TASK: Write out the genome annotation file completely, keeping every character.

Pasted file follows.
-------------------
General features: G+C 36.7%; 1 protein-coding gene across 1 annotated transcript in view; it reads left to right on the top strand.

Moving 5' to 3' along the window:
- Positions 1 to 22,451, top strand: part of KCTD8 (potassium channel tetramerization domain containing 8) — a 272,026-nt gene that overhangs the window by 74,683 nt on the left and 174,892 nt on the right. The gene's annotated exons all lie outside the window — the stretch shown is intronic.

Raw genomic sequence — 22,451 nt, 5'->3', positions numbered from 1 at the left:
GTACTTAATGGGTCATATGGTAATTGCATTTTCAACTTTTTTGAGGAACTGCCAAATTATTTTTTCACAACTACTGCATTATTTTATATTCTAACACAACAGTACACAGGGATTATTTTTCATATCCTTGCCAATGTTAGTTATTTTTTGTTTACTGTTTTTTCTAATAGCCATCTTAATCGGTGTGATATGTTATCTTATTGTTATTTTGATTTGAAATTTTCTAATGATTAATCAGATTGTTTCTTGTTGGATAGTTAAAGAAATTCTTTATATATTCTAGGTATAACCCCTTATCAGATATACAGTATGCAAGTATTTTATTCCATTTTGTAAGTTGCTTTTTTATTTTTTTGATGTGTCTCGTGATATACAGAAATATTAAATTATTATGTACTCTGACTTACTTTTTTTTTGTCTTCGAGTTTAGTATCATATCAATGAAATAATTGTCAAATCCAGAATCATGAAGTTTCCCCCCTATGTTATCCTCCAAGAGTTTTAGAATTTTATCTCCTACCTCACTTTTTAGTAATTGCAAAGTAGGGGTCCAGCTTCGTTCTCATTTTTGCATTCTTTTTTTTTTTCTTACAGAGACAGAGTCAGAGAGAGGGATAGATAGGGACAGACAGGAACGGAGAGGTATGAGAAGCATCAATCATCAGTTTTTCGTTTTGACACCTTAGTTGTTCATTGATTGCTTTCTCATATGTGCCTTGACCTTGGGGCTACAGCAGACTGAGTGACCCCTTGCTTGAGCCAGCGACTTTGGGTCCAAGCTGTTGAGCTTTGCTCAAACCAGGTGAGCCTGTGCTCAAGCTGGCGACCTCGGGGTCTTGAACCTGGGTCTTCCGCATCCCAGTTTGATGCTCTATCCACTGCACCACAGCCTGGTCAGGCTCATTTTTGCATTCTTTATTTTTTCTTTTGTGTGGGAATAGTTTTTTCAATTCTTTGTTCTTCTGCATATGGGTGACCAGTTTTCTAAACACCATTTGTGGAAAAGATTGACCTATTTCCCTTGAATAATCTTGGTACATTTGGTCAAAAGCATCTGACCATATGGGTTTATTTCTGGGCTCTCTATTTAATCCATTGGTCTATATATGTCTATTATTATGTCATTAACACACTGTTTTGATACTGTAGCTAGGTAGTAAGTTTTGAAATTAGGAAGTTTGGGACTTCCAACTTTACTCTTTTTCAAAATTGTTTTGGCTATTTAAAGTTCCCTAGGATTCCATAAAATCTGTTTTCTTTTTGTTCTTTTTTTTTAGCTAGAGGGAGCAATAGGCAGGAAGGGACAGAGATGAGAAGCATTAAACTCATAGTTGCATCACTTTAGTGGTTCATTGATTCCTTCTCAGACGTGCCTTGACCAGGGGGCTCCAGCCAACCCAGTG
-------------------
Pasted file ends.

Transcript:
General features: G+C 36.7%; 1 protein-coding gene across 1 annotated transcript in view; it reads left to right on the top strand.

Moving 5' to 3' along the window:
- Positions 1 to 22,451, top strand: part of KCTD8 (potassium channel tetramerization domain containing 8) — a 272,026-nt gene that overhangs the window by 74,683 nt on the left and 174,892 nt on the right. The gene's annotated exons all lie outside the window — the stretch shown is intronic.

Raw genomic sequence — 22,451 nt, 5'->3', positions numbered from 1 at the left:
GTACTTAATGGGTCATATGGTAATTGCATTTTCAACTTTTTTGAGGAACTGCCAAATTATTTTTTCACAACTACTGCATTATTTTATATTCTAACACAACAGTACACAGGGATTATTTTTCATATCCTTGCCAATGTTAGTTATTTTTTGTTTACTGTTTTTTCTAATAGCCATCTTAATCGGTGTGATATGTTATCTTATTGTTATTTTGATTTGAAATTTTCTAATGATTAATCAGATTGTTTCTTGTTGGATAGTTAAAGAAATTCTTTATATATTCTAGGTATAACCCCTTATCAGATATACAGTATGCAAGTATTTTATTCCATTTTGTAAGTTGCTTTTTTATTTTTTTGATGTGTCTCGTGATATACAGAAATATTAAATTATTATGTACTCTGACTTACTTTTTTTTTGTCTTCGAGTTTAGTATCATATCAATGAAATAATTGTCAAATCCAGAATCATGAAGTTTCCCCCCTATGTTATCCTCCAAGAGTTTTAGAATTTTATCTCCTACCTCACTTTTTAGTAATTGCAAAGTAGGGGTCCAGCTTCGTTCTCATTTTTGCATTCTTTTTTTTTTTCTTACAGAGACAGAGTCAGAGAGAGGGATAGATAGGGACAGACAGGAACGGAGAGGTATGAGAAGCATCAATCATCAGTTTTTCGTTTTGACACCTTAGTTGTTCATTGATTGCTTTCTCATATGTGCCTTGACCTTGGGGCTACAGCAGACTGAGTGACCCCTTGCTTGAGCCAGCGACTTTGGGTCCAAGCTGTTGAGCTTTGCTCAAACCAGGTGAGCCTGTGCTCAAGCTGGCGACCTCGGGGTCTTGAACCTGGGTCTTCCGCATCCCAGTTTGATGCTCTATCCACTGCACCACAGCCTGGTCAGGCTCATTTTTGCATTCTTTATTTTTTCTTTTGTGTGGGAATAGTTTTTTCAATTCTTTGTTCTTCTGCATATGGGTGACCAGTTTTCTAAACACCATTTGTGGAAAAGATTGACCTATTTCCCTTGAATAATCTTGGTACATTTGGTCAAAAGCATCTGACCATATGGGTTTATTTCTGGGCTCTCTATTTAATCCATTGGTCTATATATGTCTATTATTATGTCATTAACACACTGTTTTGATACTGTAGCTAGGTAGTAAGTTTTGAAATTAGGAAGTTTGGGACTTCCAACTTTACTCTTTTTCAAAATTGTTTTGGCTATTTAAAGTTCCCTAGGATTCCATAAAATCTGTTTTCTTTTTGTTCTTTTTTTTTAGCTAGAGGGAGCAATAGGCAGGAAGGGACAGAGATGAGAAGCATTAAACTCATAGTTGCATCACTTTAGTGGTTCATTGATTCCTTCTCAGACGTGCCTTGACCAGGGGGCTCCAGCCAACCCAGTG